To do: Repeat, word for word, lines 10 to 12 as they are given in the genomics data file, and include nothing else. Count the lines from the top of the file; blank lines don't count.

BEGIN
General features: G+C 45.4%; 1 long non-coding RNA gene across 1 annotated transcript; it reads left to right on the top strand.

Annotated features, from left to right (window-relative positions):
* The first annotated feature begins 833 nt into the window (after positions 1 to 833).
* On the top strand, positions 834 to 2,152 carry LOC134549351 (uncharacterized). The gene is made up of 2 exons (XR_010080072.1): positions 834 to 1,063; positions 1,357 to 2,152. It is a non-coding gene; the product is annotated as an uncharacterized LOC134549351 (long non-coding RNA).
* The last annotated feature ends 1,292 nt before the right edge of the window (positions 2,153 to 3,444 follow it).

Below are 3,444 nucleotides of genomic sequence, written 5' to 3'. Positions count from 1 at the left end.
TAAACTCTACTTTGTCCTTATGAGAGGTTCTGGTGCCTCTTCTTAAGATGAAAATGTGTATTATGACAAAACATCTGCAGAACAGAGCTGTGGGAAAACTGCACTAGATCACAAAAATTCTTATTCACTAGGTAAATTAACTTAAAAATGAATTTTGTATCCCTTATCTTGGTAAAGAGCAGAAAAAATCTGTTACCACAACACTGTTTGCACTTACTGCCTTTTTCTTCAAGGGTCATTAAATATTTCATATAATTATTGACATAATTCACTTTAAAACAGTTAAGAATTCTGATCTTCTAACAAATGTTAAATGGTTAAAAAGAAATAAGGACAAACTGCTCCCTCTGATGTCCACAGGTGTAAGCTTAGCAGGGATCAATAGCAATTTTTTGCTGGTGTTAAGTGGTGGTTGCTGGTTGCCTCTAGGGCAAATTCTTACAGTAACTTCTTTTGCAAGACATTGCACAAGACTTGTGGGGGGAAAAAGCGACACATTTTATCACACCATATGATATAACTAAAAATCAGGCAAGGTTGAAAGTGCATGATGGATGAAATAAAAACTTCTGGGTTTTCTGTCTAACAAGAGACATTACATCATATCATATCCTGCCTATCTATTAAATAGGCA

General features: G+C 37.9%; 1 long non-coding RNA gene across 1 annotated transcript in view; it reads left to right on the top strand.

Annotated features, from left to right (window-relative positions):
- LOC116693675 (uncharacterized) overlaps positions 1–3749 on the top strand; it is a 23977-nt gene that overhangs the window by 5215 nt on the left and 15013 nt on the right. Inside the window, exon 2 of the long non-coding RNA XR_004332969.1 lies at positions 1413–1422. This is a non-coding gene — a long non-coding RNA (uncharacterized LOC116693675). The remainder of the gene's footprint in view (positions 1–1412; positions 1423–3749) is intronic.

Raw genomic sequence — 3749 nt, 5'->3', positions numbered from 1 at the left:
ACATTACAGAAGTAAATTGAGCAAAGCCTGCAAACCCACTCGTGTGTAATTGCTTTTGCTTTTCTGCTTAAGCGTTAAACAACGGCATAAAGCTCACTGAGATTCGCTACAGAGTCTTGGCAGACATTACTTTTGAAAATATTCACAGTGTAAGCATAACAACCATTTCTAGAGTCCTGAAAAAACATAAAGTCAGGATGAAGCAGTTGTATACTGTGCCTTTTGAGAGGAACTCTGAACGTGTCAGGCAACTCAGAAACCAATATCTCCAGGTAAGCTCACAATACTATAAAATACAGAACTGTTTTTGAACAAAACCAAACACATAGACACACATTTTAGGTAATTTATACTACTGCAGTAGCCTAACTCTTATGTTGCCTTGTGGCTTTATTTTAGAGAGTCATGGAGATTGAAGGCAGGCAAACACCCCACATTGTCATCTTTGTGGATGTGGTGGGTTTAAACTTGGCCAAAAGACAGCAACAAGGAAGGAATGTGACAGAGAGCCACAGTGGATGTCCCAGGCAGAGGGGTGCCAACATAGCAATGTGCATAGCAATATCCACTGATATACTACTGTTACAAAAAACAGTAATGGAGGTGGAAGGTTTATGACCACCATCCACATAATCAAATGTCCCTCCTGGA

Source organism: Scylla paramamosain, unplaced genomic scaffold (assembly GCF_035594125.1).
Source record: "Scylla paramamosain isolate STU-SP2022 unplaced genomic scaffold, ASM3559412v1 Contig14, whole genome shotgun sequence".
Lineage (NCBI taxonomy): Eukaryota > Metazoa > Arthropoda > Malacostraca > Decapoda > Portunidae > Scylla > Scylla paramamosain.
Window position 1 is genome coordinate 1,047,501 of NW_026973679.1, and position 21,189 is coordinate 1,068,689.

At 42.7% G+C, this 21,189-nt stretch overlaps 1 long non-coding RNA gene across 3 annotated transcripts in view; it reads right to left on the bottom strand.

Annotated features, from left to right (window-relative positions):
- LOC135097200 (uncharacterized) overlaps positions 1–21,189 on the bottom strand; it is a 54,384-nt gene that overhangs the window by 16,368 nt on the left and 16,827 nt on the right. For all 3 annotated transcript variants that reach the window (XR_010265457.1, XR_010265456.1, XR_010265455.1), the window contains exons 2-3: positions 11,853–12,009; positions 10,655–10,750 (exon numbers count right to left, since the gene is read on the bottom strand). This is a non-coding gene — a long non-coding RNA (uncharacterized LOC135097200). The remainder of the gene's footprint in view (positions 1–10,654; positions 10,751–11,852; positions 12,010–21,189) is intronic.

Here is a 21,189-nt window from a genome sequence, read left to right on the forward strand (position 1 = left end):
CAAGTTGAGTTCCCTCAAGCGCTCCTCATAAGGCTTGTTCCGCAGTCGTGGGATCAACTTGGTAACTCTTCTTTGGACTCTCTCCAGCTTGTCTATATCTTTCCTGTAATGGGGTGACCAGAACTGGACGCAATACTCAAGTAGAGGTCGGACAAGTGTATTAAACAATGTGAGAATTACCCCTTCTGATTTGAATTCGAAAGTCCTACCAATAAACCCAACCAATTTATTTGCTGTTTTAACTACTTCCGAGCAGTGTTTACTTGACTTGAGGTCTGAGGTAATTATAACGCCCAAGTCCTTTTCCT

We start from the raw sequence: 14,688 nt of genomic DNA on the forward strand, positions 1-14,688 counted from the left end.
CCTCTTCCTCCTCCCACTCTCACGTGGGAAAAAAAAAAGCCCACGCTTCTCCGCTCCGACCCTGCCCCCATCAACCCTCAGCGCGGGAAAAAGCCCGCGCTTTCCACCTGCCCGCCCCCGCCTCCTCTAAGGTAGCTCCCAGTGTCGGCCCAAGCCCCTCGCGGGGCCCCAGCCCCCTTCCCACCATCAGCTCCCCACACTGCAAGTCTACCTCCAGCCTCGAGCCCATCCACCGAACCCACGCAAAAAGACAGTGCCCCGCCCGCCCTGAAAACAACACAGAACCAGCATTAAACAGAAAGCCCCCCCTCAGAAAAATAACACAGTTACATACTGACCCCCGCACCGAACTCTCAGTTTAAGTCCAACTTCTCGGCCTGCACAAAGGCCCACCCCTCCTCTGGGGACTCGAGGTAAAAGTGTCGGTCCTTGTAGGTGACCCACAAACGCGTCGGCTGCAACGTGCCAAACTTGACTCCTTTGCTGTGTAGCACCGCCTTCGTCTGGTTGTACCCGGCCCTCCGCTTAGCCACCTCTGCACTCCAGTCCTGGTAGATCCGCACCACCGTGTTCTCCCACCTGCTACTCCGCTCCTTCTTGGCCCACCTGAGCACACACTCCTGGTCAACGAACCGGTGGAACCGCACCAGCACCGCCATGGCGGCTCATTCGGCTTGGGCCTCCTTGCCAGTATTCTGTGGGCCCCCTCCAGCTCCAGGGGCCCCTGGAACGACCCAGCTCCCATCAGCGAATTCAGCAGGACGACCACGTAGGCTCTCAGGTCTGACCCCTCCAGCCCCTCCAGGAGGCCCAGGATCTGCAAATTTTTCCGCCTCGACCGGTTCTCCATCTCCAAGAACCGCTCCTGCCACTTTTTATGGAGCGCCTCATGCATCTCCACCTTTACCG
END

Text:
- LOC116693675 (uncharacterized) overlaps positions 1–3749 on the top strand; it is a 23977-nt gene that overhangs the window by 5215 nt on the left and 15013 nt on the right. Inside the window, exon 2 of the long non-coding RNA XR_004332969.1 lies at positions 1413–1422. This is a non-coding gene — a long non-coding RNA (uncharacterized LOC116693675). The remainder of the gene's footprint in view (positions 1–1412; positions 1423–3749) is intronic.

Raw genomic sequence — 3749 nt, 5'->3', positions numbered from 1 at the left:
ACATTACAGAAGTAAATTGAGCAAAGCCTGCAAACCCACTCGTGTGTAATTGCTTTTGCTTTTCTGCTTAAGCGTTAAACAACGGCATAAAGCTCACTGAGATTCGCTACAGAGTCTTGGCAGACATTACTTTTGAAAATATTCACAGTGTAAGCATAACAACCATTTCTAGAGTCCTGAAAAAACATAAAGTCAGGATGAAGCAGTTGTATACTGTGCCTTTTGAGAGGAACTCTGAACGTGTCAGGCAACTCAGAAACCAATATCTCCAGGTAAGCTCACAATACTATAAAATACAGAACTGTTTTTGAACAAAACCAAACACATAGACACACATTTTAGGTAATTTATACTACTGCAGTAGCCTAACTCTTATGTTGCCTTGTGGCTTTATTTTAGAGAGTCATGGAGATTGAAGGCAGGCAAACACCCCACATTGTCATCTTTGTGGATGTGGTGGGTTTAAACTTGGCCAAAAGACAGCAACAAGGAAGGAATGTGACAGAGAGCCACAGTGGATGTCCCAGGCAGAGGGGTGCCAACATAGCAATGTGCATAGCAATATCCACTGATATACTACTGTTACAAAAAACAGTAATGGAGGTGGAAGGTTTATGACCACCATCCACATAATCAAATGTCCCTCCTGGA